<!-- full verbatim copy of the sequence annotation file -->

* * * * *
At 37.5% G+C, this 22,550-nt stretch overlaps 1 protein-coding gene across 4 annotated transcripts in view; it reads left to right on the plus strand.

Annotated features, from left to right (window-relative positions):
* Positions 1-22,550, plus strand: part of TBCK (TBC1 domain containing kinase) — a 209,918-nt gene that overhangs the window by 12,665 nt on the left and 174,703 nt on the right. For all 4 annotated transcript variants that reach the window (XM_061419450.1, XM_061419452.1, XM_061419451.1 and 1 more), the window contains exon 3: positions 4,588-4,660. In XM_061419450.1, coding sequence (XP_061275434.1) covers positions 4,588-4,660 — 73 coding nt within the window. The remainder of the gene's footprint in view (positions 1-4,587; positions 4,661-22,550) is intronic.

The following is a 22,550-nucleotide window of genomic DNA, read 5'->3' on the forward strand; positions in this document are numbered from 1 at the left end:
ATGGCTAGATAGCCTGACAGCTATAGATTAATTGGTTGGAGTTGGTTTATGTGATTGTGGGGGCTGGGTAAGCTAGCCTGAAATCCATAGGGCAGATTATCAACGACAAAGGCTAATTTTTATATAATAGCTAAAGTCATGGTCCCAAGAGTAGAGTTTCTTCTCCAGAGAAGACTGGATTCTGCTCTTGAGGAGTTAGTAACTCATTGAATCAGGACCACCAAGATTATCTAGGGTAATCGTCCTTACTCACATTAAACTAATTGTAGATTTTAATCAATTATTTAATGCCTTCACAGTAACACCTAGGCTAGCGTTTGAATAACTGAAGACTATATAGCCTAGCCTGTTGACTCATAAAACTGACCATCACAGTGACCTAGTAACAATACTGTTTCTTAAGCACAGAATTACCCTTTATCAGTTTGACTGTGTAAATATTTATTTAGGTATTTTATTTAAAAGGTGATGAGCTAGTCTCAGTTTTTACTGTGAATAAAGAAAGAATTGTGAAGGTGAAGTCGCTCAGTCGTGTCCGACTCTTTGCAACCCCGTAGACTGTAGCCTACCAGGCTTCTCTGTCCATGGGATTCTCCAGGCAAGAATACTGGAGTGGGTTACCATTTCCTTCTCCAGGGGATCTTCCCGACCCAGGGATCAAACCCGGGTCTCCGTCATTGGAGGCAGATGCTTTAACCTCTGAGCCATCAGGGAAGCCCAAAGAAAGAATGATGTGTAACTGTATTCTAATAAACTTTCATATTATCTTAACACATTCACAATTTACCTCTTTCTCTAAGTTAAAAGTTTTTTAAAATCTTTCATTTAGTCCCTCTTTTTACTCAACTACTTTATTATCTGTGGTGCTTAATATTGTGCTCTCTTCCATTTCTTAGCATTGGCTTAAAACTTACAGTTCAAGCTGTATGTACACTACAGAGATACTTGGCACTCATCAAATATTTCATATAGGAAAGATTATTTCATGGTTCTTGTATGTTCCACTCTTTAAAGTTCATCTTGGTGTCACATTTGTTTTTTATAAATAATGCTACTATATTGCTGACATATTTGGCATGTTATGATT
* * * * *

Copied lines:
At 37.5% G+C, this 22,550-nt stretch overlaps 1 protein-coding gene across 4 annotated transcripts in view; it reads left to right on the plus strand.

Annotated features, from left to right (window-relative positions):
* Positions 1-22,550, plus strand: part of TBCK (TBC1 domain containing kinase) — a 209,918-nt gene that overhangs the window by 12,665 nt on the left and 174,703 nt on the right. For all 4 annotated transcript variants that reach the window (XM_061419450.1, XM_061419452.1, XM_061419451.1 and 1 more), the window contains exon 3: positions 4,588-4,660. In XM_061419450.1, coding sequence (XP_061275434.1) covers positions 4,588-4,660 — 73 coding nt within the window. The remainder of the gene's footprint in view (positions 1-4,587; positions 4,661-22,550) is intronic.

The following is a 22,550-nucleotide window of genomic DNA, read 5'->3' on the forward strand; positions in this document are numbered from 1 at the left end:
ATGGCTAGATAGCCTGACAGCTATAGATTAATTGGTTGGAGTTGGTTTATGTGATTGTGGGGGCTGGGTAAGCTAGCCTGAAATCCATAGGGCAGATTATCAACGACAAAGGCTAATTTTTATATAATAGCTAAAGTCATGGTCCCAAGAGTAGAGTTTCTTCTCCAGAGAAGACTGGATTCTGCTCTTGAGGAGTTAGTAACTCATTGAATCAGGACCACCAAGATTATCTAGGGTAATCGTCCTTACTCACATTAAACTAATTGTAGATTTTAATCAATTATTTAATGCCTTCACAGTAACACCTAGGCTAGCGTTTGAATAACTGAAGACTATATAGCCTAGCCTGTTGACTCATAAAACTGACCATCACAGTGACCTAGTAACAATACTGTTTCTTAAGCACAGAATTACCCTTTATCAGTTTGACTGTGTAAATATTTATTTAGGTATTTTATTTAAAAGGTGATGAGCTAGTCTCAGTTTTTACTGTGAATAAAGAAAGAATTGTGAAGGTGAAGTCGCTCAGTCGTGTCCGACTCTTTGCAACCCCGTAGACTGTAGCCTACCAGGCTTCTCTGTCCATGGGATTCTCCAGGCAAGAATACTGGAGTGGGTTACCATTTCCTTCTCCAGGGGATCTTCCCGACCCAGGGATCAAACCCGGGTCTCCGTCATTGGAGGCAGATGCTTTAACCTCTGAGCCATCAGGGAAGCCCAAAGAAAGAATGATGTGTAACTGTATTCTAATAAACTTTCATATTATCTTAACACATTCACAATTTACCTCTTTCTCTAAGTTAAAAGTTTTTTAAAATCTTTCATTTAGTCCCTCTTTTTACTCAACTACTTTATTATCTGTGGTGCTTAATATTGTGCTCTCTTCCATTTCTTAGCATTGGCTTAAAACTTACAGTTCAAGCTGTATGTACACTACAGAGATACTTGGCACTCATCAAATATTTCATATAGGAAAGATTATTTCATGGTTCTTGTATGTTCCACTCTTTAAAGTTCATCTTGGTGTCACATTTGTTTTTTATAAATAATGCTACTATATTGCTGACATATTTGGCATGTTATGATT